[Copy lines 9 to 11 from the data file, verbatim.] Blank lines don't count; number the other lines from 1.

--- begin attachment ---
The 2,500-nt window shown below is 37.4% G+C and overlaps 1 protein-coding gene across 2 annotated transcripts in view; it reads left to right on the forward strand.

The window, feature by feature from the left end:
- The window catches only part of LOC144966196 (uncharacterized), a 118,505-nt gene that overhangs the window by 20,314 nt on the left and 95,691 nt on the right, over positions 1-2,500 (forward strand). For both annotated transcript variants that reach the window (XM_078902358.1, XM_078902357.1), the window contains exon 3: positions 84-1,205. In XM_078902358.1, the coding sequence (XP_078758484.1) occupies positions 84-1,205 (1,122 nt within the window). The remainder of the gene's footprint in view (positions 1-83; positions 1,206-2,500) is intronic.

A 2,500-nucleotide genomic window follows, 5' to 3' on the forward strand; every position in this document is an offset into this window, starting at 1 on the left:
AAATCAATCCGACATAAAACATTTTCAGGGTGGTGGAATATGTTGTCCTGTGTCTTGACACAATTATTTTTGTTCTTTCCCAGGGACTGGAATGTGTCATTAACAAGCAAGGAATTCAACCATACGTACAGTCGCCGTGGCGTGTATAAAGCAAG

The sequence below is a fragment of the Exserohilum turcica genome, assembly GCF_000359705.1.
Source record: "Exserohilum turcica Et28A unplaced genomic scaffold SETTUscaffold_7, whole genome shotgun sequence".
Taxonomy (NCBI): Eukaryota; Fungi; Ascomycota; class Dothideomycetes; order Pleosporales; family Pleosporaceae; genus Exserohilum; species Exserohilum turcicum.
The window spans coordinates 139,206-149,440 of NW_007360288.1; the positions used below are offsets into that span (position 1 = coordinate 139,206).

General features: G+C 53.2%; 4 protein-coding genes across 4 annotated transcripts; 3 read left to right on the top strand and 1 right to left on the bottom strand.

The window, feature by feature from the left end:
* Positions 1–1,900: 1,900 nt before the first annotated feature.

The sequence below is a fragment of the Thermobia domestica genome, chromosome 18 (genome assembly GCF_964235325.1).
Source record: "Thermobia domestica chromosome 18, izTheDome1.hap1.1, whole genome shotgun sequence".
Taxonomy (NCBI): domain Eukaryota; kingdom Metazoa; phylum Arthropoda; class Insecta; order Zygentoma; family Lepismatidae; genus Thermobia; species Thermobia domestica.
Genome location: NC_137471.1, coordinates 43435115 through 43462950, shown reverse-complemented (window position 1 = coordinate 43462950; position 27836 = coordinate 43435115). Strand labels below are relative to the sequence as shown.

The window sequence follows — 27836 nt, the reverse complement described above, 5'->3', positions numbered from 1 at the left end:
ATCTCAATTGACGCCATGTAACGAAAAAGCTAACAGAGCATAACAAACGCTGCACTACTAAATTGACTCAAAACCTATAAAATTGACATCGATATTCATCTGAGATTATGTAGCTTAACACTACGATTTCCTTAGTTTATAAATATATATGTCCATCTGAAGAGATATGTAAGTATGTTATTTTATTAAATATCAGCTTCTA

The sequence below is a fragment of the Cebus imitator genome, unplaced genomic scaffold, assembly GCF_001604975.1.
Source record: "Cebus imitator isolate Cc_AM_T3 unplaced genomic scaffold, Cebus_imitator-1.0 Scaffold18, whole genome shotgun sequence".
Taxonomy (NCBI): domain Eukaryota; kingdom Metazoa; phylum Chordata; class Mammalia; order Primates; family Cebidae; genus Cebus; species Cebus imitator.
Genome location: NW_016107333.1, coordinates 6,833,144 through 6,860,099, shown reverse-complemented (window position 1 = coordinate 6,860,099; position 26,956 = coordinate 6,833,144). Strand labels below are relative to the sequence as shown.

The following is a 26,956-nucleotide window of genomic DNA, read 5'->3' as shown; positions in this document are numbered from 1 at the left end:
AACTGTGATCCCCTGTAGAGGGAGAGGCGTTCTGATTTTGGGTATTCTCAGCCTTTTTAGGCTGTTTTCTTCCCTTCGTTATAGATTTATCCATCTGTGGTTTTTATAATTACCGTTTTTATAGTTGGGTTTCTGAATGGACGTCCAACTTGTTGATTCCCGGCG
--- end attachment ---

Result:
The window spans coordinates 139,206-149,440 of NW_007360288.1; the positions used below are offsets into that span (position 1 = coordinate 139,206).

General features: G+C 53.2%; 4 protein-coding genes across 4 annotated transcripts; 3 read left to right on the top strand and 1 right to left on the bottom strand.

The window, feature by feature from the left end: